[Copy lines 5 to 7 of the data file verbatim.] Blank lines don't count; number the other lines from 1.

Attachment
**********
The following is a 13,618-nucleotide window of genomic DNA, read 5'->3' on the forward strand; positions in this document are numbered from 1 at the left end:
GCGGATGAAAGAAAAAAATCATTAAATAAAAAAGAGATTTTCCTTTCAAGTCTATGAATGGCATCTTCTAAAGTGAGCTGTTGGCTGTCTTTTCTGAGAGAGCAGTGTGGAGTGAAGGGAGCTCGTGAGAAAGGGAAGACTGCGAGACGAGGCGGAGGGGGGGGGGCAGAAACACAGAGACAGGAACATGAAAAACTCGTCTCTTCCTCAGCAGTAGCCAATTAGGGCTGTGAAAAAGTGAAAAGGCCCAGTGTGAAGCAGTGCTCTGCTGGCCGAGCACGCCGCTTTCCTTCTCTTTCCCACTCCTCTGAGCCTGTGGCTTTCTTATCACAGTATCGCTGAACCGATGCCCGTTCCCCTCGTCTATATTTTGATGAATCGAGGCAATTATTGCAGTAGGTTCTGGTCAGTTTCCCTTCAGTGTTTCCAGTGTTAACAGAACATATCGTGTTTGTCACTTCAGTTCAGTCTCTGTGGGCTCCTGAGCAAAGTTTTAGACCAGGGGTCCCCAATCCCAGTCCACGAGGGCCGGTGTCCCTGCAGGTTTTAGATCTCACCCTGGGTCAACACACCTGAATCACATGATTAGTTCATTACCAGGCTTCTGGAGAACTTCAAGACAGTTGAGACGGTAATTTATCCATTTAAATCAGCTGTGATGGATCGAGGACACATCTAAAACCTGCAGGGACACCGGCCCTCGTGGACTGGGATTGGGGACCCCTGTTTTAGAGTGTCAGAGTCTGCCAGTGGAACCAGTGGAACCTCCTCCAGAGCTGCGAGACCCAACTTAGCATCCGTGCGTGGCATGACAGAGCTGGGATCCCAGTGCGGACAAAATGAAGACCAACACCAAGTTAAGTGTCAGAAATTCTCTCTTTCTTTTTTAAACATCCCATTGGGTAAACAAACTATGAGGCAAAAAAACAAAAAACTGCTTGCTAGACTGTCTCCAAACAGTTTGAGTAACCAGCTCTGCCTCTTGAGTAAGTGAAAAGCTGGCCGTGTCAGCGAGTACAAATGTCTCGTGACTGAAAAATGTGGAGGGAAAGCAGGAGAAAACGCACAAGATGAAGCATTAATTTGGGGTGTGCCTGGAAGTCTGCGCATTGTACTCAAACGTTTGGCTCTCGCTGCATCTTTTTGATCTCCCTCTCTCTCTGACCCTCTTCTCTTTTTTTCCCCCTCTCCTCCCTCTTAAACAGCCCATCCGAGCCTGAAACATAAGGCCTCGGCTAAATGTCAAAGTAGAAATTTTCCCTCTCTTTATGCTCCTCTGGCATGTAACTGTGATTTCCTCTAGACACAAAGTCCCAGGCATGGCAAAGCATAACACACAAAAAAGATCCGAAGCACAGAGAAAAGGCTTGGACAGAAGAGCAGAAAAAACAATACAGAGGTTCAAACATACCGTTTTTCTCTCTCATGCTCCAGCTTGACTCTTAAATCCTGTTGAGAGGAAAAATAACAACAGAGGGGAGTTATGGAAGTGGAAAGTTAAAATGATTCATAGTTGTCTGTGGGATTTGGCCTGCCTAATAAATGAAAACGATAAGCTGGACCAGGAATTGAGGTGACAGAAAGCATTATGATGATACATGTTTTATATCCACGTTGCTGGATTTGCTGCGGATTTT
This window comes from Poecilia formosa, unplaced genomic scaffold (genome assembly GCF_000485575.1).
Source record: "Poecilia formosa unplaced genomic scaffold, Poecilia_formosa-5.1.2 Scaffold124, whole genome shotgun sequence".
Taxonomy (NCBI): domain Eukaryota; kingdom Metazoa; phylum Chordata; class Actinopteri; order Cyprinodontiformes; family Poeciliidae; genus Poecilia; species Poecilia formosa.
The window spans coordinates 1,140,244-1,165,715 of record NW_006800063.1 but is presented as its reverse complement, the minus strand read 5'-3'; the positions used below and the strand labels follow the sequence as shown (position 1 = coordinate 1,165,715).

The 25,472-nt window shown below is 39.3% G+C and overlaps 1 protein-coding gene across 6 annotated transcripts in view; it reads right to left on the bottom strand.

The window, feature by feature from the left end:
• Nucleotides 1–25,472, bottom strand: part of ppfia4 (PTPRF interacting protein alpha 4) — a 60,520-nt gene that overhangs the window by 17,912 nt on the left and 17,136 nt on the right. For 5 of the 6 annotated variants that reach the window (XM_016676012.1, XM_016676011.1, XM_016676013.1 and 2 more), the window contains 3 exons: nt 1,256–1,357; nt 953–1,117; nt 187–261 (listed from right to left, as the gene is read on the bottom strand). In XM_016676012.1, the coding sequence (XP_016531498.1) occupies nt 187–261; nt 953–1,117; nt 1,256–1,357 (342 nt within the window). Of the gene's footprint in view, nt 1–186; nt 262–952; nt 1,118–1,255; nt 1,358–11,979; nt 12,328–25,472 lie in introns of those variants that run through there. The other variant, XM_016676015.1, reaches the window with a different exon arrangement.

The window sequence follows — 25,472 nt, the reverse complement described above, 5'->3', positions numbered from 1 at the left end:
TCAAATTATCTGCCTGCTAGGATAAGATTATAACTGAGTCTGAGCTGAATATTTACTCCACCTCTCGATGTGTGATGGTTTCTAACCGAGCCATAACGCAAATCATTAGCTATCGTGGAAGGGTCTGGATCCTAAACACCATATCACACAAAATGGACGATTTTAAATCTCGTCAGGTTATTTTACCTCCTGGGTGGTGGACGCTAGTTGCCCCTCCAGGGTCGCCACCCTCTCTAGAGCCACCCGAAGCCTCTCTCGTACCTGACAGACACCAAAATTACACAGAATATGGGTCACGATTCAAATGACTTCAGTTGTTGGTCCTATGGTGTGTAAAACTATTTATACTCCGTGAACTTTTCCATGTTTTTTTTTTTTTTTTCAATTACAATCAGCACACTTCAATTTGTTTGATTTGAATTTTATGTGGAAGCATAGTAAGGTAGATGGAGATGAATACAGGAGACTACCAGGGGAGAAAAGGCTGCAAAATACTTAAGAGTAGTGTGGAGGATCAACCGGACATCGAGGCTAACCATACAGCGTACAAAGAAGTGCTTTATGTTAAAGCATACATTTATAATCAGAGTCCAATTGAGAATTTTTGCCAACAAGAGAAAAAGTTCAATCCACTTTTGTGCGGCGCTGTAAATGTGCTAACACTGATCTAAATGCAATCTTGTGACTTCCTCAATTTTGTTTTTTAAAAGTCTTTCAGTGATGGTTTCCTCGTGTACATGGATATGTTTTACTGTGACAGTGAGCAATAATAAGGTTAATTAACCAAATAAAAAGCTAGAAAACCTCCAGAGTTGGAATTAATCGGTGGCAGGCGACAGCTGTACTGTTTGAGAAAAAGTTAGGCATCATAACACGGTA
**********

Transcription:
Taxonomy (NCBI): domain Eukaryota; kingdom Metazoa; phylum Chordata; class Actinopteri; order Cyprinodontiformes; family Poeciliidae; genus Poecilia; species Poecilia formosa.
The window spans coordinates 1,140,244-1,165,715 of record NW_006800063.1 but is presented as its reverse complement, the minus strand read 5'-3'; the positions used below and the strand labels follow the sequence as shown (position 1 = coordinate 1,165,715).

The 25,472-nt window shown below is 39.3% G+C and overlaps 1 protein-coding gene across 6 annotated transcripts in view; it reads right to left on the bottom strand.